Screw it. He wasn't interested in watching guys, age twenty-one to ninety-three line up to strike out while Connor wrapped up his call with Hong Kong. Flagging another server, he handed her his still full drink then pulled out a few bills for the table.
He was halfway to the door when feminine laughter, rich and warm, spilled down the hall beside the bar. The full-bodied sound of it snared his senses and had him cranking his head around to catch a glimpse of the source.
He stopped dead, his eyes locking on the silky blond ponytail streaming over one shoulder. The legs. The hourglass curves, and finally the softest, warmest, twinkling gray eyes he'd ever seen, crinkled at the edges as his cocktail waitress peered up at the ceiling laughing at whatever it was the shorter, redheaded server adjusting her shoe had said.
Gone was that untouchable, unattainable, disinterested, cold set of attractive features. And in their place was this woman.
And no wonder she'd kept that laugh under wraps.
She could barely make it across the lounge as it was without some bozo putting a move on her. If anyone saw her like this.
Well, hell, their thinking would probably follow the same as his.
How do I get her to laugh like that for me?
They'd never leave her alone.
The redhead sauntered deeper down the hall and the leggy blonde with the killer laugh straightened her apron and turnedpulling up short at the sight of Jeff standing there.
The warmth and light from her eyes blinked off as she schooled her features back into a mask of utter disinterest. The one that probably would have been easier to take if it were utter contempt because at least then a guy would know he'd made her radar. Damn, she was good.
Yeah, Jeff wasn't going anywhere.
"Another Scotch when you get a minute," he said, flashing her a grin before starting back to his table.
It wasn't like he'd come to Vegas with some plan to score. He hadn't. Only now the part of him that couldn't resist a challenge, the part that got off on getting what no one else could havethe fastest time, the highest grade, the biggest trophy, the most successful com-panythat part wanted to stake a claim on the secret prize so effectively hidden away, he wouldn't have believed in its existence if he hadn't heard the seductive, tantalizing sound of it himself.
And as it happened, he had an hour to kill.
Whatever the deal was with the guy from table twelve, Darcy didn't have time for it.
To think she'd pegged him as harmless.
Not in general, no. He definitely had the whole devastating male magnetism thing happening with those roughed up looks and his buttoned-down suit. Every set of female eyes in the place and probably half the men had homed in on him the second he entered the bar. But he hadn't been on the makeand she'd clocked enough hours in this lounge over the past two years to be able to tell. So she hadn't paid him much mind. At least not until she turned around to find him watching her with some half-cocked gotcha grin, looking like he'd busted her with her hand in the cookie jar.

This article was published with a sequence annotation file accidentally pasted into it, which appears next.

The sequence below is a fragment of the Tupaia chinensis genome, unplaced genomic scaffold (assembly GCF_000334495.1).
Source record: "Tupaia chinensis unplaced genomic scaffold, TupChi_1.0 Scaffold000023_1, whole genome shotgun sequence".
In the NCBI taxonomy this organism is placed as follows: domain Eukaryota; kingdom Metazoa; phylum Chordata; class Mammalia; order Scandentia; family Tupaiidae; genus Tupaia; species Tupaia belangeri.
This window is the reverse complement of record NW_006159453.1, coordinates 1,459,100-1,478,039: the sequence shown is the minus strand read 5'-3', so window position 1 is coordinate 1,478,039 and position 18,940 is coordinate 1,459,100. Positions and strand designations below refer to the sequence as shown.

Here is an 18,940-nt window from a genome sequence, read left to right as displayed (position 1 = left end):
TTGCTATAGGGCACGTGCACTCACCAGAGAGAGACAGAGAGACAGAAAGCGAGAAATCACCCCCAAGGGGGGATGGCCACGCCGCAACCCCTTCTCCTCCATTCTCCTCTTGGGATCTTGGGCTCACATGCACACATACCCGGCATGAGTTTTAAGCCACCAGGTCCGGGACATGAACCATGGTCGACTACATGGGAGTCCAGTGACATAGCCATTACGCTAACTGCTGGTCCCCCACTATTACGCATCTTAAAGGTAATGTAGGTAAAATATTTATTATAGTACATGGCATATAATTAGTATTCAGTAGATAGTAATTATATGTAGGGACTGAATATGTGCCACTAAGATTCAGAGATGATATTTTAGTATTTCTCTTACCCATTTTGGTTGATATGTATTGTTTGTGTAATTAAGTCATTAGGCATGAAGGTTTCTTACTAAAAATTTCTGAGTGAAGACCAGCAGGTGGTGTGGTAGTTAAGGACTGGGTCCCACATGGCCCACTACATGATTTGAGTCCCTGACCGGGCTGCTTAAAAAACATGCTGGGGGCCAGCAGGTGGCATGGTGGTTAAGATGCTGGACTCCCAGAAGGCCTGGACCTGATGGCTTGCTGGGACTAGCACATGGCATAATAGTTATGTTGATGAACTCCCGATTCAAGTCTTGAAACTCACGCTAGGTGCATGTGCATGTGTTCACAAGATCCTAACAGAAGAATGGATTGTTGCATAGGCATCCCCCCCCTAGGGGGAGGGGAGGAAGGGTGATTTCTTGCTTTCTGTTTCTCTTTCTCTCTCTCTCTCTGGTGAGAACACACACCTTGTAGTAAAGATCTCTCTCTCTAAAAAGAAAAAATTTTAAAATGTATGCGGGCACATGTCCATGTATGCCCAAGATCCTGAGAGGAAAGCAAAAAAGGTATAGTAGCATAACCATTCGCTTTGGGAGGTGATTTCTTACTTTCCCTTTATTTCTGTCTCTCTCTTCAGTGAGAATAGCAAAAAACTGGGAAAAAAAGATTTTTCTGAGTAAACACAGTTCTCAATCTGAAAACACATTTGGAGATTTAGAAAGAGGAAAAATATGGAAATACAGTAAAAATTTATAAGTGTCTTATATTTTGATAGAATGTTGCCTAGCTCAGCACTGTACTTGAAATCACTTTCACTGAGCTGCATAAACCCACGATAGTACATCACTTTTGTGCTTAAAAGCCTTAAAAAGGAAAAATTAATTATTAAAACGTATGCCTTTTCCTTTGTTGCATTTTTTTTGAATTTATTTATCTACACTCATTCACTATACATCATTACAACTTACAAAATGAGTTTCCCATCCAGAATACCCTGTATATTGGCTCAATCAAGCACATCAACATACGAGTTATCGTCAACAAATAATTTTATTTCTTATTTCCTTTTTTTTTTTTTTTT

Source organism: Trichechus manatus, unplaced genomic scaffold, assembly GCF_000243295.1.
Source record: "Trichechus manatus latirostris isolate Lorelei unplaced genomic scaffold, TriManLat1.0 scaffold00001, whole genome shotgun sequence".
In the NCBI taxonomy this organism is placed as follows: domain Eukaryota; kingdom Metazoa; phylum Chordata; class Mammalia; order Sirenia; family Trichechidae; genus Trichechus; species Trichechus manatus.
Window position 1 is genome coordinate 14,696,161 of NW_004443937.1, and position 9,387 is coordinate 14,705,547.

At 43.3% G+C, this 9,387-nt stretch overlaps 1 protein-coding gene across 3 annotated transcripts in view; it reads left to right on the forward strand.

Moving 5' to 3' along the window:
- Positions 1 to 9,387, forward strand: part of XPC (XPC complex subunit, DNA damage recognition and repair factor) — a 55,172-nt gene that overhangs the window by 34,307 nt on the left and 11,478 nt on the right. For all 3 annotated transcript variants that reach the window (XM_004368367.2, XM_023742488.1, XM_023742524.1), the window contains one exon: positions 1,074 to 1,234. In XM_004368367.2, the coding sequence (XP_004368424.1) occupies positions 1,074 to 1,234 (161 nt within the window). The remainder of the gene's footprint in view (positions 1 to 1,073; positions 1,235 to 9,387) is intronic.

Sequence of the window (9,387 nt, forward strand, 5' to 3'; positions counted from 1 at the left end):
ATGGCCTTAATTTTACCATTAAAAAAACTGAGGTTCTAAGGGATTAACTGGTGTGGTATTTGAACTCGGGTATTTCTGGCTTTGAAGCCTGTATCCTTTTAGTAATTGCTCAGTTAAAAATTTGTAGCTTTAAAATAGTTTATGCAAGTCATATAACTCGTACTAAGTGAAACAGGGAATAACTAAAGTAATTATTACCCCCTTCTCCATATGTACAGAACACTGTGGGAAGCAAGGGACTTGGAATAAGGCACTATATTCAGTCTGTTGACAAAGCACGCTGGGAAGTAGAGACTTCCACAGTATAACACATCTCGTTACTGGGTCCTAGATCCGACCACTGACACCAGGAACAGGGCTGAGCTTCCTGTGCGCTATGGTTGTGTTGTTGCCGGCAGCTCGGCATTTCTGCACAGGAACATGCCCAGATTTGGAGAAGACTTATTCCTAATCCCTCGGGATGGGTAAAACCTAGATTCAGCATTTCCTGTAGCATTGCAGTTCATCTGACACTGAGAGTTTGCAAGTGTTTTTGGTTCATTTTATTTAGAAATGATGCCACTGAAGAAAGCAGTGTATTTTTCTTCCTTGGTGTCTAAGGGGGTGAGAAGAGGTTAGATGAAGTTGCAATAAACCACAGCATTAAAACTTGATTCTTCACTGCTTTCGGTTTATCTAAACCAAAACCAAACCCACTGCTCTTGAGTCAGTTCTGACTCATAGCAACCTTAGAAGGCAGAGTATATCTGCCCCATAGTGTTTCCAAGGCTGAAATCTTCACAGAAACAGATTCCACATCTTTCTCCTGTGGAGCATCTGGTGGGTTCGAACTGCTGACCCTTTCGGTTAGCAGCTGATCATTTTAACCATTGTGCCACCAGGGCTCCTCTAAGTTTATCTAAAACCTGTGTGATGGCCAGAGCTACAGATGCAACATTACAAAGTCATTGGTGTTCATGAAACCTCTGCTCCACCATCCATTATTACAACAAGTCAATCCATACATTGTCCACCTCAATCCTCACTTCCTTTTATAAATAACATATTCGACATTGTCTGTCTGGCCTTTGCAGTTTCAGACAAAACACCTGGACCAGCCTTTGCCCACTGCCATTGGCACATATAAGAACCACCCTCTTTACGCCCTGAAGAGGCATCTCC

Because he'd caught her laughing.
Something she didn't let happen very often at work as it tended to give the male clientele the wrong idea about what kind of good time she might be interested in having.
But then, tonight of all nights, what did it really matter?
Leaning a hip against the bar, she waited for Mr.
Not-So-Harmless-After-All at table twelve's fresh Scotch.
This was her last night on the job. Her lastshe checked her watch and felt a surge of excitementtwo hours. And then she was through.
Sheryl Crow echoed through her mind, singing about leaving Las Vegas, and it was all Darcy could do not to put a little swing in her step as she pushed off the bar. Two more hours of tables to turn, drinks to serve, tips to make. And then she'd move on to life's next adventure.
Though even as she thought it, the word seemed an off fit to the relentlessly conservative way she managed her life.
Adventure implied risks and unknowns. Challenges. Excitement. That wasn't exactly how Darcy rolled. She couldn't afford to. Not after the steep price she'd paid to ensure her independence. She knew the suffocating experience of being at the wrong man's mercy and she'd been willing to sacrifice her education to facilitate that escape. Drop out of high school and get the job that set her free.
She'd sworn never to allow herself to be in a position of dependence again, which meant she took care of herself. She played it safe. Stayed in control. Lived within her means. And if the cost inherent to a life that felt safe was adventure of the tall, watered-down variety? She'd gladly pay it.
Stopping at table twelve, she leveled him with a flat stare. "Your Scotch, sir. Anything else?"
His speculative look had her wondering what this guy's game was exactly.
And then his focus lowered to her mouth, causing an unfamiliar dip and roll deep in her belly. One she met with a stern frown because oh, no, she was not going to be tempted by this guy. No way.